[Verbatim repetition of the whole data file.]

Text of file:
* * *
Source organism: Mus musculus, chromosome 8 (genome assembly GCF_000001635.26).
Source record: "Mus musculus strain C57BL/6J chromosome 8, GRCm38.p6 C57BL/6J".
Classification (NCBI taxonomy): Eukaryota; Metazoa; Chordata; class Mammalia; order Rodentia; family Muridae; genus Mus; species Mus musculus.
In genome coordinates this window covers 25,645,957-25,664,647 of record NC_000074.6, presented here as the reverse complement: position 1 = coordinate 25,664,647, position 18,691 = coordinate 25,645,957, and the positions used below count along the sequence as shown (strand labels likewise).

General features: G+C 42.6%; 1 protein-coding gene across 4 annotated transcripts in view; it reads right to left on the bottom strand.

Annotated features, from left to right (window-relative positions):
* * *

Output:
Source organism: Mus musculus, chromosome 8 (genome assembly GCF_000001635.26).
Source record: "Mus musculus strain C57BL/6J chromosome 8, GRCm38.p6 C57BL/6J".
Classification (NCBI taxonomy): Eukaryota; Metazoa; Chordata; class Mammalia; order Rodentia; family Muridae; genus Mus; species Mus musculus.
In genome coordinates this window covers 25,645,957-25,664,647 of record NC_000074.6, presented here as the reverse complement: position 1 = coordinate 25,664,647, position 18,691 = coordinate 25,645,957, and the positions used below count along the sequence as shown (strand labels likewise).

General features: G+C 42.6%; 1 protein-coding gene across 4 annotated transcripts in view; it reads right to left on the bottom strand.

Annotated features, from left to right (window-relative positions):